@spec_files = spec_files
      end
    end
  end
end

I’d like to thank Colin T.A. Gray and Clay Allsopp for the ideas here. They use some of this in their awesome gems to support both platforms.

So now you need go and create all of those folders, and copy over any existing code you have. If you haven’t already got code for both platforms though, make sure that you generate a project for the platform you haven’t got and copy over the files in it’s app folder so you have your AppDelegate ready for you.

Other configuration

It’s quite simple now to conditionally change your configuration depending on the target platform. You will likely keep your version number separate between both platforms, and there is many platform specific options you will need to keep away from the other platform.

if app.template == 'osx'
  app.version = '2.7.94'
else
  app.version = '2.9.12'
end

Creating gems

I won’t be going into a full guide on creating gems, but it’s easy to use these same techniques in the gems your working on as well.

For example, here is some of the important files from my motion-momentum gem.

Rakefile

$:.unshift("/Library/RubyMotion/lib")
if ENV['osx']
  require 'motion/project/template/osx'
else
  require 'motion/project/template/ios'
end

require 'bundler'
Bundler.require(:development)

require 'motion-momentum'

module Motion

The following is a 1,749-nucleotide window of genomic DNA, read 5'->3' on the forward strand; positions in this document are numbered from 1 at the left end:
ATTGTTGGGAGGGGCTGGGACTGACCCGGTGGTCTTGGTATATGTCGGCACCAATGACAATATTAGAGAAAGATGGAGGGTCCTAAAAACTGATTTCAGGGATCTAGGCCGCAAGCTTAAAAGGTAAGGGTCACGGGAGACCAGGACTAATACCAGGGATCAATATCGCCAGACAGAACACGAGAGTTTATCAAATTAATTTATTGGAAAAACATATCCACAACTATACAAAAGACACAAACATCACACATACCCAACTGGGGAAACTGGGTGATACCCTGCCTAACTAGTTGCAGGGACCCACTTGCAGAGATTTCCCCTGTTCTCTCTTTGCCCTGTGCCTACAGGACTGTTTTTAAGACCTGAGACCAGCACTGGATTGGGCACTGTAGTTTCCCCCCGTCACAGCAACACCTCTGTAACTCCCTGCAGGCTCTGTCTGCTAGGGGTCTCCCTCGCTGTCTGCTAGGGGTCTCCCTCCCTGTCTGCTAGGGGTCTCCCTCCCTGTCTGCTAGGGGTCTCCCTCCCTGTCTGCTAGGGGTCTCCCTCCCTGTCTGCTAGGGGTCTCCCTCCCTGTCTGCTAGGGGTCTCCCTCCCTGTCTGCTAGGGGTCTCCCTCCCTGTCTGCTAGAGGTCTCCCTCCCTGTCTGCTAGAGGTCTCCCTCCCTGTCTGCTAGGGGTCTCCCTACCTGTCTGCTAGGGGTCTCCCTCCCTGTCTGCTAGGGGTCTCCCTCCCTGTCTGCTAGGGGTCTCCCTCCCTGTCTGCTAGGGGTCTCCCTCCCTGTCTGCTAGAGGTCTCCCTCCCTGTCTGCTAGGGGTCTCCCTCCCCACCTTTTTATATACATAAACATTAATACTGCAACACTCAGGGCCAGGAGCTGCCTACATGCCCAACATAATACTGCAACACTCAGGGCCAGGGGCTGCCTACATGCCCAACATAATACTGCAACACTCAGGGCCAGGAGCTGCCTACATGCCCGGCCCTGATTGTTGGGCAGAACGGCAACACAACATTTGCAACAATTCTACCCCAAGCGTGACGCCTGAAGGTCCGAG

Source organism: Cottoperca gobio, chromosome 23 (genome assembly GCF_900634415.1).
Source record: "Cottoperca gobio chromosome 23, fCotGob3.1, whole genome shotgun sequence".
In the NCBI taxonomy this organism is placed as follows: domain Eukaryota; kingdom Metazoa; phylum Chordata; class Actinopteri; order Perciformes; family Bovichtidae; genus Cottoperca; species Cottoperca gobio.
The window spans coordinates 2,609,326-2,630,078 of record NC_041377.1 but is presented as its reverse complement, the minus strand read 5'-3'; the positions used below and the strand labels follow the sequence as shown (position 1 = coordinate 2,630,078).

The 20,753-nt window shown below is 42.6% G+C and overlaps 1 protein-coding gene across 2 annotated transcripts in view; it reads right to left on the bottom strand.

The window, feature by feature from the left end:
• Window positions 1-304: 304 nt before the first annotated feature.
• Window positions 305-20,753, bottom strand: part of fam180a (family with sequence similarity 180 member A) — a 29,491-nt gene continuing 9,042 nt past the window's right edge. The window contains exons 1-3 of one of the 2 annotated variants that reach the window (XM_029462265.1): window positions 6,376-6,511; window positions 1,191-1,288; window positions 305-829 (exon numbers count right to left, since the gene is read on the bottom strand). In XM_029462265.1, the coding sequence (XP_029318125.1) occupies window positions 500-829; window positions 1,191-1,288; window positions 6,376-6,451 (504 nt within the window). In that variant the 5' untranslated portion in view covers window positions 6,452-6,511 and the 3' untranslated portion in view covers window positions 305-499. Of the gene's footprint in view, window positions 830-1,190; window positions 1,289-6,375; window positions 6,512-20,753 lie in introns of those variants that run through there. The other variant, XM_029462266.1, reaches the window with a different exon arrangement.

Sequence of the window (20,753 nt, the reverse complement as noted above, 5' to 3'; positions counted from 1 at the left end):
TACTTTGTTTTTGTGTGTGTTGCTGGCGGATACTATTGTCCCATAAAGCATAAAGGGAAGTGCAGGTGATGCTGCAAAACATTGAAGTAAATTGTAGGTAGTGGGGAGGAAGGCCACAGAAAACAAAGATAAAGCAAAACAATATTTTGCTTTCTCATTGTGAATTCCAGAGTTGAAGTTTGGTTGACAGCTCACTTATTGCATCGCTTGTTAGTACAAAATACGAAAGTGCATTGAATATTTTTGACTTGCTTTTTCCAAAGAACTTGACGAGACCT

module Project
    class Config
      def spec_files=(spec_files)
        @spec_files = spec_files
      end
    end
  end
end

Motion::Project::App.setup do |app|
  app.name = 'MomentumTest'
  app.identifier = 'tv.motioninmotion.MomentumTest'
  app.version = Momentum::VERSION
  app.redgreen_style = :full
  app.detect_dependencies = true

  # Get correct files for iOS or OS X
  app.files -= Dir.glob('./app/**/*.rb')
  app.files += Dir.glob("./app/#{app.template}/**/*.rb")
  app.spec_files -= Dir.glob('./spec/**/*.rb')
  app.spec_files += Dir.glob('./spec/motion-momentum/**/*.rb')
  app.spec_files += Dir.glob("./spec/motion-momentum-#{app.template}/**/*.rb")
  app.resources_dirs = ["resources/#{app.template}"]
end

.travis.yml

language: objective-c
gemfile:
  - Gemfile
script: bundle exec rake spec && osx=true bundle exec rake spec

Root file - lib/motion-momentum.rb

Motion::Project::App.setup do |app|
  app.files += Dir.glob(File.join(File.dirname(__FILE__), 'motion-momentum/**/*.rb'))
  app.files += Dir.glob(File.join(File.dirname(__FILE__), "motion-momentum-#{app.template}/**/*.rb"))
end

Really Universal

This is all the basic stuff, but like I said, there is more conditional configuration and loading you might need to do, but from here on out that’s easy.

I’m taking a big focus on creating gems that work on both iOS and OS X so that there is a growing amount of support for both platforms and creating truly “Universal” apps. If you have a gem, and it makes sense to, consider pushing for OS X support in your gem too.

I’ll be covering topics like this further in my upcoming book, RubyMotion for Rails Developers, which you can preorder now and get part 1. It’s pay what you want so any support is much appreciated and helps me spend time writing blog posts like this, making screencasts, creating gems, and helping members of the community where I can.

Share Comment on Twitter